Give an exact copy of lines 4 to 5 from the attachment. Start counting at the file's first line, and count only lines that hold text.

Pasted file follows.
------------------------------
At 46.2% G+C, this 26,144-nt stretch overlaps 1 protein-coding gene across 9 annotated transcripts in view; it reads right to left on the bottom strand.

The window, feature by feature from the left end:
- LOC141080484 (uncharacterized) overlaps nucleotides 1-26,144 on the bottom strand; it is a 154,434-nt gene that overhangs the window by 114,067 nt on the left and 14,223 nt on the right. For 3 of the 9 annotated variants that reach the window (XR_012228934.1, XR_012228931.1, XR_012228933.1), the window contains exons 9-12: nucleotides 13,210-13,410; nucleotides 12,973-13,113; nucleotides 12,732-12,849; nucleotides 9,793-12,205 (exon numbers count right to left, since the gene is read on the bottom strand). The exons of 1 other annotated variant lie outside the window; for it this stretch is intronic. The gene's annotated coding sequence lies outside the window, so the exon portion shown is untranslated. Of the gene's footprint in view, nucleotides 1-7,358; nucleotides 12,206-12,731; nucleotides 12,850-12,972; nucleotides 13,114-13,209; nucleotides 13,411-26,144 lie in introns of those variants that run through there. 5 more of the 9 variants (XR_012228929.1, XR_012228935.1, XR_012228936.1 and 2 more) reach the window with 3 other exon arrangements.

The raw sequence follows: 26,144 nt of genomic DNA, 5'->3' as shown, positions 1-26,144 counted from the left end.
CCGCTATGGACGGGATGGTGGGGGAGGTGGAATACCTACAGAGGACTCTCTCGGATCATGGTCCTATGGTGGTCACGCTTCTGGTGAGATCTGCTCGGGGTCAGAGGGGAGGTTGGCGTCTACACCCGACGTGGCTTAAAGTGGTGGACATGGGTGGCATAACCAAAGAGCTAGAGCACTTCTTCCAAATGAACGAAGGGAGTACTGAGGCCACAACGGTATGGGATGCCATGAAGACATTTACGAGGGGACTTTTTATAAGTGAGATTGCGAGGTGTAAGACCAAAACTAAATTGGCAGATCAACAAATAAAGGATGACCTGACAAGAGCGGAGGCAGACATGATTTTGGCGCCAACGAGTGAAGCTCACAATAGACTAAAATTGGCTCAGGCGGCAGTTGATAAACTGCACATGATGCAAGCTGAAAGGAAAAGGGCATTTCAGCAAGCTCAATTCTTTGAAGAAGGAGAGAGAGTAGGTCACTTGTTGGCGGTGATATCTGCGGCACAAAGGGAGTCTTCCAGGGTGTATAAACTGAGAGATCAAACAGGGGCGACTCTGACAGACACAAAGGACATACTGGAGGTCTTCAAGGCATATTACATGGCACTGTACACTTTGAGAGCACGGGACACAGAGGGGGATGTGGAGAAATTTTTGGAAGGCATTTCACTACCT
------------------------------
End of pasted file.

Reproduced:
The raw sequence follows: 26,144 nt of genomic DNA, 5'->3' as shown, positions 1-26,144 counted from the left end.
CCGCTATGGACGGGATGGTGGGGGAGGTGGAATACCTACAGAGGACTCTCTCGGATCATGGTCCTATGGTGGTCACGCTTCTGGTGAGATCTGCTCGGGGTCAGAGGGGAGGTTGGCGTCTACACCCGACGTGGCTTAAAGTGGTGGACATGGGTGGCATAACCAAAGAGCTAGAGCACTTCTTCCAAATGAACGAAGGGAGTACTGAGGCCACAACGGTATGGGATGCCATGAAGACATTTACGAGGGGACTTTTTATAAGTGAGATTGCGAGGTGTAAGACCAAAACTAAATTGGCAGATCAACAAATAAAGGATGACCTGACAAGAGCGGAGGCAGACATGATTTTGGCGCCAACGAGTGAAGCTCACAATAGACTAAAATTGGCTCAGGCGGCAGTTGATAAACTGCACATGATGCAAGCTGAAAGGAAAAGGGCATTTCAGCAAGCTCAATTCTTTGAAGAAGGAGAGAGAGTAGGTCACTTGTTGGCGGTGATATCTGCGGCACAAAGGGAGTCTTCCAGGGTGTATAAACTGAGAGATCAAACAGGGGCGACTCTGACAGACACAAAGGACATACTGGAGGTCTTCAAGGCATATTACATGGCACTGTACACTTTGAGAGCACGGGACACAGAGGGGGATGTGGAGAAATTTTTGGAAGGCATTTCACTACCT